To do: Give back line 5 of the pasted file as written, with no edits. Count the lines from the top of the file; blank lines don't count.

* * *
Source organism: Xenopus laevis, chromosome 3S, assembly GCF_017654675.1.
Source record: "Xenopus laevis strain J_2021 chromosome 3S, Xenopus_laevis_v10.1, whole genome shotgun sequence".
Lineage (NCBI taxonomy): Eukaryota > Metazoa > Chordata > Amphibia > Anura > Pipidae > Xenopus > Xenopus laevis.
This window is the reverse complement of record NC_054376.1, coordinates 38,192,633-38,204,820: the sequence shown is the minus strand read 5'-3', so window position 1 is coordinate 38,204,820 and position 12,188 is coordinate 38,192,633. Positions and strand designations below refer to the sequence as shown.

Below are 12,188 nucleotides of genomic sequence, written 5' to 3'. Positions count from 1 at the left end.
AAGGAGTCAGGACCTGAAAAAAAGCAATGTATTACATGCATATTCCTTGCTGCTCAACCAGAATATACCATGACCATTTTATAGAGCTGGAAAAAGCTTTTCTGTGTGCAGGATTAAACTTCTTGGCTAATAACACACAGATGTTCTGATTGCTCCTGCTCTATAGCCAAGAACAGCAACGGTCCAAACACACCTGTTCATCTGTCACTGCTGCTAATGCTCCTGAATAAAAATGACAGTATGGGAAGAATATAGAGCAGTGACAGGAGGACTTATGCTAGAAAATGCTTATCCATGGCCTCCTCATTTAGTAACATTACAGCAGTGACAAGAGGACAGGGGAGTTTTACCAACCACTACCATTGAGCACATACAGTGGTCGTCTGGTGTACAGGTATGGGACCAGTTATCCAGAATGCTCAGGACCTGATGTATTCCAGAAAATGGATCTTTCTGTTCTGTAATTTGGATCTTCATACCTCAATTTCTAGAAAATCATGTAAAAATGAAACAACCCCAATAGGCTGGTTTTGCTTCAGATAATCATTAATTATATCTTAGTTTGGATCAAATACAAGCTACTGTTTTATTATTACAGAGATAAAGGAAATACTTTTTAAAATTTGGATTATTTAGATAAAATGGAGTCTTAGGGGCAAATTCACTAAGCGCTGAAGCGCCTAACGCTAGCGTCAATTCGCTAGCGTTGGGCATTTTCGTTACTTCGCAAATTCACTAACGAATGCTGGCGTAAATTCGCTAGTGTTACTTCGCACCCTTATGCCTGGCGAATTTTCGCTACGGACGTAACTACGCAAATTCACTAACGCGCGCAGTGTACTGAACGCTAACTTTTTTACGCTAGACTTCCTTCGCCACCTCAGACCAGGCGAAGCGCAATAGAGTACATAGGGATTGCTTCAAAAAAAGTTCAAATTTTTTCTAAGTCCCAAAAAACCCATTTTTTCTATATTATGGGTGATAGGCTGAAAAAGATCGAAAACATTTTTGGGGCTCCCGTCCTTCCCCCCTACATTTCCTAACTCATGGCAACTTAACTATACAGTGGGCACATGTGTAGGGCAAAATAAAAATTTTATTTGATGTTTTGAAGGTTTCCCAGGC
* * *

Below are 12,188 nucleotides of genomic sequence, written 5' to 3'. Positions count from 1 at the left end.